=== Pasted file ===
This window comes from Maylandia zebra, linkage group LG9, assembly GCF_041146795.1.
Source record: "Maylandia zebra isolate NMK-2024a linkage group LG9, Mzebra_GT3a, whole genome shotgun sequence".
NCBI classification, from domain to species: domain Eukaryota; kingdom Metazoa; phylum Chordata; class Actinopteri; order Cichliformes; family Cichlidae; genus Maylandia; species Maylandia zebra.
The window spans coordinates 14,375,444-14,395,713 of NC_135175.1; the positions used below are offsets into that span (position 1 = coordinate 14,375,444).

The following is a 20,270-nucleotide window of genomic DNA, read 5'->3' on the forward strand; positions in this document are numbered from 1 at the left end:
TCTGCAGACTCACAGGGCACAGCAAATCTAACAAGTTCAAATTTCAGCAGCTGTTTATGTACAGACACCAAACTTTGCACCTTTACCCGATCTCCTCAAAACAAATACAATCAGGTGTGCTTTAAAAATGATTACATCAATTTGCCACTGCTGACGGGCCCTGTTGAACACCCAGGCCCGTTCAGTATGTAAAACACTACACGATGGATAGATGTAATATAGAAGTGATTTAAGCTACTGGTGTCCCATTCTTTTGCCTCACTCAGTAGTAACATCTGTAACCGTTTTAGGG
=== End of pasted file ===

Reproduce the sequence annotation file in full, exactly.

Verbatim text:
This window comes from Maylandia zebra, linkage group LG9, assembly GCF_041146795.1.
Source record: "Maylandia zebra isolate NMK-2024a linkage group LG9, Mzebra_GT3a, whole genome shotgun sequence".
NCBI classification, from domain to species: domain Eukaryota; kingdom Metazoa; phylum Chordata; class Actinopteri; order Cichliformes; family Cichlidae; genus Maylandia; species Maylandia zebra.
The window spans coordinates 14,375,444-14,395,713 of NC_135175.1; the positions used below are offsets into that span (position 1 = coordinate 14,375,444).

The following is a 20,270-nucleotide window of genomic DNA, read 5'->3' on the forward strand; positions in this document are numbered from 1 at the left end:
TCTGCAGACTCACAGGGCACAGCAAATCTAACAAGTTCAAATTTCAGCAGCTGTTTATGTACAGACACCAAACTTTGCACCTTTACCCGATCTCCTCAAAACAAATACAATCAGGTGTGCTTTAAAAATGATTACATCAATTTGCCACTGCTGACGGGCCCTGTTGAACACCCAGGCCCGTTCAGTATGTAAAACACTACACGATGGATAGATGTAATATAGAAGTGATTTAAGCTACTGGTGTCCCATTCTTTTGCCTCACTCAGTAGTAACATCTGTAACCGTTTTAGGG